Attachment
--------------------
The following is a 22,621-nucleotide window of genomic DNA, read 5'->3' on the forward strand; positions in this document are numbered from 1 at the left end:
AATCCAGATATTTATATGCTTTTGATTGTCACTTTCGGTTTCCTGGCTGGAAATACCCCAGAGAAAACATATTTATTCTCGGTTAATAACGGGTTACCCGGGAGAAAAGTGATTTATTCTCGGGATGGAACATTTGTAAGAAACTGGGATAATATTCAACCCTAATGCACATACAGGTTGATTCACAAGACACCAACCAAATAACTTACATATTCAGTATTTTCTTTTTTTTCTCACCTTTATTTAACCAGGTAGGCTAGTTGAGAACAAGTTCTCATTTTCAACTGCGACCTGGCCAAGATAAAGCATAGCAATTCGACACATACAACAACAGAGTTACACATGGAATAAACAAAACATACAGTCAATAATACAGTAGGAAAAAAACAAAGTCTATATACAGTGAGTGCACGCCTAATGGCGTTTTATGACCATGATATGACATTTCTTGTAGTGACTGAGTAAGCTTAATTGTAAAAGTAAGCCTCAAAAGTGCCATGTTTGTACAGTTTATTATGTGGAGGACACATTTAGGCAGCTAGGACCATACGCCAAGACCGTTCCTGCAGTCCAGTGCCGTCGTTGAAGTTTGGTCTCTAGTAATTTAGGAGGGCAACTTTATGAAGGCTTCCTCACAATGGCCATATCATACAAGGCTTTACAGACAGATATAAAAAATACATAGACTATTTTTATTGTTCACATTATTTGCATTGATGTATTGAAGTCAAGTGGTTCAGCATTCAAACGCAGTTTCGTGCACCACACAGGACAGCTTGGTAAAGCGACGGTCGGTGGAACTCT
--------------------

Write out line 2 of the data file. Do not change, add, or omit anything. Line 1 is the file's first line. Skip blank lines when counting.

AATCCAGATATTTATATGCTTTTGATTGTCACTTTCGGTTTCCTGGCTGGAAATACCCCAGAGAAAACATATTTATTCTCGGTTAATAACGGGTTACCCGGGAGAAAAGTGATTTATTCTCGGGATGGAACATTTGTAAGAAACTGGGATAATATTCAACCCTAATGCACATACAGGTTGATTCACAAGACACCAACCAAATAACTTACATATTCAGTATTTTCTTTTTTTTCTCACCTTTATTTAACCAGGTAGGCTAGTTGAGAACAAGTTCTCATTTTCAACTGCGACCTGGCCAAGATAAAGCATAGCAATTCGACACATACAACAACAGAGTTACACATGGAATAAACAAAACATACAGTCAATAATACAGTAGGAAAAAAACAAAGTCTATATACAGTGAGTGCACGCCTAATGGCGTTTTATGACCATGATATGACATTTCTTGTAGTGACTGAGTAAGCTTAATTGTAAAAGTAAGCCTCAAAAGTGCCATGTTTGTACAGTTTATTATGTGGAGGACACATTTAGGCAGCTAGGACCATACGCCAAGACCGTTCCTGCAGTCCAGTGCCGTCGTTGAAGTTTGGTCTCTAGTAATTTAGGAGGGCAACTTTATGAAGGCTTCCTCACAATGGCCATATCATACAAGGCTTTACAGACAGATATAAAAAATACATAGACTATTTTTATTGTTCACATTATTTGCATTGATGTATTGAAGTCAAGTGGTTCAGCATTCAAACGCAGTTTCGTGCACCACACAGGACAGCTTGGTAAAGCGACGGTCGGTGGAACTCT